However the map has no way of warning users if their bus has taken a different route that day or, as often happens, the service is delayed because the driver waited at the stop for more people to board in order to extract the most fares possible before proceeding.
That’s where RideAct comes in. The app, which is available on iOS and Android, allows users to post real-time feedback on their journeys and comment on route disruptions, poor-quality service and wait times.
However the most popular feature, Shweimeh believes, will be the carpooling option because it will provide the majority of Jordanians who can’t afford private services like Uber and Careem with access to an affordable means of mobility that eliminates the inconvenience of relying on public transport services.
Though still in its early phases, with technical glitches to iron out and more funding to raise, RideAct aims to redress some of the flaws in Jordan’s transport system and, hopefully, inspire more Jordanian entrepreneurs to come up with creative solutions to their mobility woes.
But their success is contingent on government support, Zureiqat says, which hasn’t always been forthcoming.
“People have a big role to play but there needs to be some minimum level of support to facilitate and help deploy the solutions they come up with.”


South Korea imports no Iran oil in November despite sanctions waiver

Updated 16 December 2018
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South Korea imports no Iran oil in November despite sanctions waiver

SEOUL: South Korea did not import any Iranian oil for the third straight month in November, customs data showed on Saturday, even though it has a waiver from sanctions targeting crude supplies from the Middle Eastern country.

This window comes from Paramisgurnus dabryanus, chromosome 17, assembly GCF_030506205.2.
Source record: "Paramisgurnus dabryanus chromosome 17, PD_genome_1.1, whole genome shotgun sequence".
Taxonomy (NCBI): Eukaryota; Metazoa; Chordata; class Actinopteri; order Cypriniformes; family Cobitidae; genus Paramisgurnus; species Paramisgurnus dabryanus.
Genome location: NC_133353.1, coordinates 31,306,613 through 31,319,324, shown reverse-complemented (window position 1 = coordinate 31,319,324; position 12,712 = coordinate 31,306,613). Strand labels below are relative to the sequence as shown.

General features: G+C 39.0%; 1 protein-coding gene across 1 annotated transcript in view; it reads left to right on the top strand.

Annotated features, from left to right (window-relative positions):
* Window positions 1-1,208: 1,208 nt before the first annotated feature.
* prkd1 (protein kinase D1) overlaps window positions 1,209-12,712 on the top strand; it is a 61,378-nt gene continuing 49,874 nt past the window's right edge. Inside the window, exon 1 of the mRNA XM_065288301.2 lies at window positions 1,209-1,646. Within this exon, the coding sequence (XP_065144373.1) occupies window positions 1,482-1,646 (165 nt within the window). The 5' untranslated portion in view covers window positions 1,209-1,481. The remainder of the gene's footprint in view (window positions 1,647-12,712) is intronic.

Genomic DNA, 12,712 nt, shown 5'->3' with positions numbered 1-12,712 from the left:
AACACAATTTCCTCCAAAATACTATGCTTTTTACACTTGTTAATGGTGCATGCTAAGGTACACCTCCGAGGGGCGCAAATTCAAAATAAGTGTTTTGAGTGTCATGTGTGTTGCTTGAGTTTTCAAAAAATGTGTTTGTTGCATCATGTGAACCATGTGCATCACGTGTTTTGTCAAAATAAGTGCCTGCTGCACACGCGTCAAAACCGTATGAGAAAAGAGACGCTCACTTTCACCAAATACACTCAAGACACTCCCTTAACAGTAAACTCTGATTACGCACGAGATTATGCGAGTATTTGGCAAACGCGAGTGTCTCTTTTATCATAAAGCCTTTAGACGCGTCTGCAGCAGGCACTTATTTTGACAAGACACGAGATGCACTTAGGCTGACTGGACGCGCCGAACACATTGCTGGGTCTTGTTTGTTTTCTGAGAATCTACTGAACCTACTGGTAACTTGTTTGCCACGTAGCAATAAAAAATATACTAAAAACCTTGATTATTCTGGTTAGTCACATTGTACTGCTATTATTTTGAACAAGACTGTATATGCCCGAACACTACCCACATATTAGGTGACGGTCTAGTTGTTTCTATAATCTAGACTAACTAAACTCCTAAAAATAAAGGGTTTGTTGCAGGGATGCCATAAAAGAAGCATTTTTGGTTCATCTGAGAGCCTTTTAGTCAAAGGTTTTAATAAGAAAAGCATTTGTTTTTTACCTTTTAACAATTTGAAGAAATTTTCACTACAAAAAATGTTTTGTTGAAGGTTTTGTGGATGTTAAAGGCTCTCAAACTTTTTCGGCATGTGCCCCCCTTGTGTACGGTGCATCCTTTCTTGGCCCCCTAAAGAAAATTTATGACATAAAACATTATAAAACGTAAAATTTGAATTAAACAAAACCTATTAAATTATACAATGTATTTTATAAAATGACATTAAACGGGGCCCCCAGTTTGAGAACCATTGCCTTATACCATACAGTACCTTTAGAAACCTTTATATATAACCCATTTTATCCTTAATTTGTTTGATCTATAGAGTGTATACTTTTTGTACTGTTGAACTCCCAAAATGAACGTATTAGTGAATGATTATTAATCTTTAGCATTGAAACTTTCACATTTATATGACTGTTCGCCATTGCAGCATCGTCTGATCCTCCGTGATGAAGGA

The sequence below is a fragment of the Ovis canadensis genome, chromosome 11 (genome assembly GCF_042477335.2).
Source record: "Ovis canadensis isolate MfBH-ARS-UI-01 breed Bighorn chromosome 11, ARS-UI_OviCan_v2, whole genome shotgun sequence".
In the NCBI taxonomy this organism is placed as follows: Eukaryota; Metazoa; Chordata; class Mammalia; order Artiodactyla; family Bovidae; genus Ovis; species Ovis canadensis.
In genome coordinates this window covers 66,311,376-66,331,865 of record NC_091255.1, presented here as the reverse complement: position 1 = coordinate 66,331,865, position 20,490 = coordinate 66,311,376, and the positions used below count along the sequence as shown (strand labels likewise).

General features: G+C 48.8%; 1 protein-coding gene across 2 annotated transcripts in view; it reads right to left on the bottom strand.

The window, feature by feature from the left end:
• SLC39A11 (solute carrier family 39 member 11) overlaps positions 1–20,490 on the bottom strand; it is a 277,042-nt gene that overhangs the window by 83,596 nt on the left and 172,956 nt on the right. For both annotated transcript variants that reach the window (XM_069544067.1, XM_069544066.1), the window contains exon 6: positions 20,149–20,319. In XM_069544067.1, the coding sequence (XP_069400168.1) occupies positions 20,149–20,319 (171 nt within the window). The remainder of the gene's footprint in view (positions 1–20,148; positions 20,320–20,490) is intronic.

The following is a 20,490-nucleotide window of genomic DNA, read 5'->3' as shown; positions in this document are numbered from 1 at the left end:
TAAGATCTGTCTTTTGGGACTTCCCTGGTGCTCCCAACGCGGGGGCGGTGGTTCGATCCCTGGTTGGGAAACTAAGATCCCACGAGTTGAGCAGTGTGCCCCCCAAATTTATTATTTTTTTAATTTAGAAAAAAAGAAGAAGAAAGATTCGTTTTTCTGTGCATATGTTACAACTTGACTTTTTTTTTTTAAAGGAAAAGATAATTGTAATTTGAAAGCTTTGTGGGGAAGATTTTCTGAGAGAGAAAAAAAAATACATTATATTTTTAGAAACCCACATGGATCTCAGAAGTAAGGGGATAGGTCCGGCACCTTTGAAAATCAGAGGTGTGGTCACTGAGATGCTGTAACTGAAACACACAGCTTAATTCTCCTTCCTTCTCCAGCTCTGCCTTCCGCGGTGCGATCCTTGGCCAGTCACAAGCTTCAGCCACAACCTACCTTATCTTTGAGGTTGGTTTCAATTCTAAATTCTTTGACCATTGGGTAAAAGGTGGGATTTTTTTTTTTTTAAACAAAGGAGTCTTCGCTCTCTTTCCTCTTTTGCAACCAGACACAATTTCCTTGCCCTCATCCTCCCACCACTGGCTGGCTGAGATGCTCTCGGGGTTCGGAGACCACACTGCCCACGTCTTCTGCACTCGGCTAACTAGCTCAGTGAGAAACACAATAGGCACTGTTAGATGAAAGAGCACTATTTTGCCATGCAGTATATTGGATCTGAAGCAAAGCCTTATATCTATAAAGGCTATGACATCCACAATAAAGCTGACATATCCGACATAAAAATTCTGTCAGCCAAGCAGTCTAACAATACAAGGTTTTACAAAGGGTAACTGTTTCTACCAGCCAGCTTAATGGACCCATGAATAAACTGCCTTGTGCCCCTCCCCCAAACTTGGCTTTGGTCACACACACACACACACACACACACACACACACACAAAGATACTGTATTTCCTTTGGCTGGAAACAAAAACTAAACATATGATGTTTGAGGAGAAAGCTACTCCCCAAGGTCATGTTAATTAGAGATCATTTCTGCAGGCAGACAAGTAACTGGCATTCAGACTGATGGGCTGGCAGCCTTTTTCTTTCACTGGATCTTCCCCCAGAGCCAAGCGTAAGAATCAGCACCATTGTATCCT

South Korea and seven other countries were in early November granted temporary waivers from US sanctions that kicked in that month over Tehran’s disputed nuclear program.
But it kept imports at zero as buyers have been in talks with Iran over new contracts, with industry sources previously saying they expected arrivals to resume in late January or February.
With no Iranian cargoes arriving for three months, South Korea’s imports of oil from the nation were down 57.9 percent at 7.15 million tons in January-November, or 157,009 barrels per day (bpd), the customs data showed. That compares to nearly 17 million tons in the same period in 2017.
South Korea is usually one of Iran’s major Asian customers. Although the exact volumes it has been allowed to import under the waiver have not been disclosed, sources with knowledge of the matter say it can buy up to 200,000 bpd, mostly condensate.
Condensate is an ultra light oil used to make fuels such as naphtha and gasoline.
But as Iranian condensate supply has been limited due to the sanctions and rising domestic demand in Iran, South Korean buyers have been looking for alternatives from places such as Qatar.
In total, South Korea imported 12.71 million tons of crude oil in November, up 1.2 percent from 12.59 million tons a year earlier, according to the data.
South Korea’s crude oil imports from January to November inched up 0.6 percent from the year before to 131.23 million tons.
Final data on November crude oil imports is due later this month from state-run Korea National Oil Corp. (KNOC).